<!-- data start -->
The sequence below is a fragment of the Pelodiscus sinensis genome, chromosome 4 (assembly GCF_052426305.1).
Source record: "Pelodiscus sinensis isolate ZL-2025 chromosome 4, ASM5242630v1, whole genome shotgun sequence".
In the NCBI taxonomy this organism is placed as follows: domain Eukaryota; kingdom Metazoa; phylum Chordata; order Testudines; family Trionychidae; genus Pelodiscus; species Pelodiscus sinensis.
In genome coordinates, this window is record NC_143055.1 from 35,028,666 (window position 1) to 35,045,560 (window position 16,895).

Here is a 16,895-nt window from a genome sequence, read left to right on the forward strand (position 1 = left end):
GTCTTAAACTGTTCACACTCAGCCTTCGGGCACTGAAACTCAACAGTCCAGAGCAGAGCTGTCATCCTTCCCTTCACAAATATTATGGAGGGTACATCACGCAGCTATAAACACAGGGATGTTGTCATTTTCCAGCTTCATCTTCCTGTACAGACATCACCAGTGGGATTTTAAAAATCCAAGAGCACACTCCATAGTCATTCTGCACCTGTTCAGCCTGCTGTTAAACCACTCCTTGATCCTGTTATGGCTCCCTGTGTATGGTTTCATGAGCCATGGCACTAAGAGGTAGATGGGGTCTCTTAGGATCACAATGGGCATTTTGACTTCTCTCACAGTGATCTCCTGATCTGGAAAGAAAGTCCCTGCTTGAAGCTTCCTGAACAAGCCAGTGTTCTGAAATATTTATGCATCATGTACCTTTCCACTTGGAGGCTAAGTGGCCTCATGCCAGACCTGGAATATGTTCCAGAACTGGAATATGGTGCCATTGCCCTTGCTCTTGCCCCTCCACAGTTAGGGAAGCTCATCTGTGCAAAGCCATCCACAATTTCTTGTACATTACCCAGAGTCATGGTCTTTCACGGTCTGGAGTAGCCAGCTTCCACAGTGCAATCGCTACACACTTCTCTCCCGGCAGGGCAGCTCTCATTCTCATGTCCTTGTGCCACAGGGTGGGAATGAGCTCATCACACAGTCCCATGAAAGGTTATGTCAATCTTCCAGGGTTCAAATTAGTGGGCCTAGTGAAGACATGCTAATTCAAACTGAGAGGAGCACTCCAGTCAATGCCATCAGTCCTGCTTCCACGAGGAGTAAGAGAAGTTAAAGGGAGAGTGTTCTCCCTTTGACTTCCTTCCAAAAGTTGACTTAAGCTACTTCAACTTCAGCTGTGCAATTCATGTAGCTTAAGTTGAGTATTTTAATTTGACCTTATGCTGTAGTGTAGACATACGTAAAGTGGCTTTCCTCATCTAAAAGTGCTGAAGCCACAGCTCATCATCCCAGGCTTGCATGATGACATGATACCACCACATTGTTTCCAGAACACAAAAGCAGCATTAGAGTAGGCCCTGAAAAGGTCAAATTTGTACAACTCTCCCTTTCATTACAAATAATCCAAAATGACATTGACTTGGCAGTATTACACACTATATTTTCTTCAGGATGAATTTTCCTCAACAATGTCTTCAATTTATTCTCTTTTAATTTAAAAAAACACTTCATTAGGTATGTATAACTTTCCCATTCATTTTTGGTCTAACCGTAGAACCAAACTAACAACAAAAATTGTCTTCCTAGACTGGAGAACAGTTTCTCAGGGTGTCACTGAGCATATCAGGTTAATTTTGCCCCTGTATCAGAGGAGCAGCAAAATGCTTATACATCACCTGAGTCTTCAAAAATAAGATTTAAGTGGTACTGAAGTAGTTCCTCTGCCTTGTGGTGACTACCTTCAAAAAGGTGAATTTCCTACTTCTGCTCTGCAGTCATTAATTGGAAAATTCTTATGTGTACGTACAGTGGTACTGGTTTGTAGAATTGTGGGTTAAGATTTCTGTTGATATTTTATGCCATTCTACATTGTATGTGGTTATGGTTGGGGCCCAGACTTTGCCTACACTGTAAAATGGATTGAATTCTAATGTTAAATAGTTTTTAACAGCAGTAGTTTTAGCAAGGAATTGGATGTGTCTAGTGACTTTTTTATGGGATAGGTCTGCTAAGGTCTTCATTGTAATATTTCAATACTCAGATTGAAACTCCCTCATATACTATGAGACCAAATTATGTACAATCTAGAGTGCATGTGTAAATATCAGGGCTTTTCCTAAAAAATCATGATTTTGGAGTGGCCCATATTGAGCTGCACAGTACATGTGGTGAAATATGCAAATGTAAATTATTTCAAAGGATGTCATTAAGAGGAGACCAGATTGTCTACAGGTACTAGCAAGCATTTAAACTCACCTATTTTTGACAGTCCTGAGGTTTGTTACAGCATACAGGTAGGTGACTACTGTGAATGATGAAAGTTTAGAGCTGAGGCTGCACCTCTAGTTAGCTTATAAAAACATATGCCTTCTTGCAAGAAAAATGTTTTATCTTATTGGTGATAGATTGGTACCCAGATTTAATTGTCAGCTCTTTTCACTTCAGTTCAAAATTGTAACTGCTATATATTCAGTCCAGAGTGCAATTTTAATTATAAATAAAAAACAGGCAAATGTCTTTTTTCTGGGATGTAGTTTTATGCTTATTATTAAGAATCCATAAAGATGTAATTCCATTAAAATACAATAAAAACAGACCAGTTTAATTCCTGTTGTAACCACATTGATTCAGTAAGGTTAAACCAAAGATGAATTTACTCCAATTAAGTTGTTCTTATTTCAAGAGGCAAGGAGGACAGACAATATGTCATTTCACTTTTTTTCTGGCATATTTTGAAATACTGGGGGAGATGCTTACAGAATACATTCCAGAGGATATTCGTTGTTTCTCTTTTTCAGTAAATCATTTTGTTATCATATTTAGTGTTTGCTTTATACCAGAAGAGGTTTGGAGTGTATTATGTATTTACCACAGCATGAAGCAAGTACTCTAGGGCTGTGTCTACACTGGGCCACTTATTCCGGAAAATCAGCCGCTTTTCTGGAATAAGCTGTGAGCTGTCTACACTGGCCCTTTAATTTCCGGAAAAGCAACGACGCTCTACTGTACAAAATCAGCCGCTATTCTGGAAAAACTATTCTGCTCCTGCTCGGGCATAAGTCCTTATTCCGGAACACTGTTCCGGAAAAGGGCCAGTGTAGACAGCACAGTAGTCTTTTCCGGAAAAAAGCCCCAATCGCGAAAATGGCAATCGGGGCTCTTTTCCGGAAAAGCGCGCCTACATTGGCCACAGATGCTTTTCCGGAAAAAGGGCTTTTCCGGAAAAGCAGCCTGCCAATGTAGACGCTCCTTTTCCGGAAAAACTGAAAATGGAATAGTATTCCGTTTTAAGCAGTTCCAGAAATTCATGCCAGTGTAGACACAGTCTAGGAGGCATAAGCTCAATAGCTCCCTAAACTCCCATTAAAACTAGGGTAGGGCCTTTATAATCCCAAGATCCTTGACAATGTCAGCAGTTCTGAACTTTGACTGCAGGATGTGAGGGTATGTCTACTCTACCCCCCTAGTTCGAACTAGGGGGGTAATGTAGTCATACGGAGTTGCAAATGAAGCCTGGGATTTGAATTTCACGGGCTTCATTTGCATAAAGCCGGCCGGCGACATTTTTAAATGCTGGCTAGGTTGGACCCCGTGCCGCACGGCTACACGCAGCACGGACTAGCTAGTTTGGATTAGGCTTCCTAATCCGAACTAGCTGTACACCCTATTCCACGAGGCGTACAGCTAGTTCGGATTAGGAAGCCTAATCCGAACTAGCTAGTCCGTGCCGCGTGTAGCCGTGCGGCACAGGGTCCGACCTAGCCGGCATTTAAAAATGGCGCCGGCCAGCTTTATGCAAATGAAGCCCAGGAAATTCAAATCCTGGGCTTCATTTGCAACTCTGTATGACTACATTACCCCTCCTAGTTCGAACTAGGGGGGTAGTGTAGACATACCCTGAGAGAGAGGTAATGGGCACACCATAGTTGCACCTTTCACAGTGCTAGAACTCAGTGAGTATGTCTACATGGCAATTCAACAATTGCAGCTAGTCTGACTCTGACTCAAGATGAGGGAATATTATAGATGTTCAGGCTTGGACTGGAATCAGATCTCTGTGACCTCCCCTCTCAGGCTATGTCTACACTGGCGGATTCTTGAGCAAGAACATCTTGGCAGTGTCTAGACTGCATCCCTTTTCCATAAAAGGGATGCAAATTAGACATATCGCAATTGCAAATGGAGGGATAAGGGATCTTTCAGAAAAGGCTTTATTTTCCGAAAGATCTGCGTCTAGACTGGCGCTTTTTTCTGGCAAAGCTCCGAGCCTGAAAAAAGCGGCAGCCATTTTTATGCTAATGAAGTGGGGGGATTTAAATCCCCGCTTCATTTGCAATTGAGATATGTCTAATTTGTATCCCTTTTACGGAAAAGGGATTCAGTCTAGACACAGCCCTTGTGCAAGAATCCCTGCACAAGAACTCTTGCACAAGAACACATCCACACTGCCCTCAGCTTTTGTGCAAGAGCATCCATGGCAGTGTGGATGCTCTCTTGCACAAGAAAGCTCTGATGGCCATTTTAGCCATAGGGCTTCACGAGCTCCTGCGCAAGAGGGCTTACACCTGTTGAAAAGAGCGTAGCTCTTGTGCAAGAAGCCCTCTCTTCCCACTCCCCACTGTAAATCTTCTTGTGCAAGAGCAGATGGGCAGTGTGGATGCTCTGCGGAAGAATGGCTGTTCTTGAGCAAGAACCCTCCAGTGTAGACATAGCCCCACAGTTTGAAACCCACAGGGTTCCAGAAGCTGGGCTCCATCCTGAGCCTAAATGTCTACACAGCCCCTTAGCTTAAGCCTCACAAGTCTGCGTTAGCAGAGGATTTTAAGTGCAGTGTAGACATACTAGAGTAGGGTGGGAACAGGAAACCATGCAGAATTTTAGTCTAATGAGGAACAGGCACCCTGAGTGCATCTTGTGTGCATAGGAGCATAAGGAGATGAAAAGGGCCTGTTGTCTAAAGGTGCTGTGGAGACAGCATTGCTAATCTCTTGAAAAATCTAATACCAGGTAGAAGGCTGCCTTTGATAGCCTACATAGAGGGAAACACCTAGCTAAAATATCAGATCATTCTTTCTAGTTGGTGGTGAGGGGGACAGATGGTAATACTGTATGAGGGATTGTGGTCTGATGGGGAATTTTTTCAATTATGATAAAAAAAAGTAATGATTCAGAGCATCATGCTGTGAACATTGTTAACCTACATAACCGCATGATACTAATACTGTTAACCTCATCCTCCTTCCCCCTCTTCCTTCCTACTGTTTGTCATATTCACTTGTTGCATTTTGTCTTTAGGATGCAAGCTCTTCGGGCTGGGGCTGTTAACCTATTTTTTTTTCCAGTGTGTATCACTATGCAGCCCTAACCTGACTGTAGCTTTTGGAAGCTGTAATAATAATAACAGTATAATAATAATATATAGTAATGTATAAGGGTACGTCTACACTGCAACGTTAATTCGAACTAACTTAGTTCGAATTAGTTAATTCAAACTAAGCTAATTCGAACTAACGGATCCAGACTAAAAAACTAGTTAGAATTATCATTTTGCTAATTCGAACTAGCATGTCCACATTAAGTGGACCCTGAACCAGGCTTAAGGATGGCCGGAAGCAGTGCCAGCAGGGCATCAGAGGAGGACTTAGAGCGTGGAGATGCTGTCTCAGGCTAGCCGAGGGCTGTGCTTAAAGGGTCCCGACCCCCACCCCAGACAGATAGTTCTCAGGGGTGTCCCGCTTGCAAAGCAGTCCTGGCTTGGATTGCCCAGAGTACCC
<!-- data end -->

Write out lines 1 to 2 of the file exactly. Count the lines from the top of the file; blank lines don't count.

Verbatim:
The sequence below is a fragment of the Pelodiscus sinensis genome, chromosome 4 (assembly GCF_052426305.1).
Source record: "Pelodiscus sinensis isolate ZL-2025 chromosome 4, ASM5242630v1, whole genome shotgun sequence".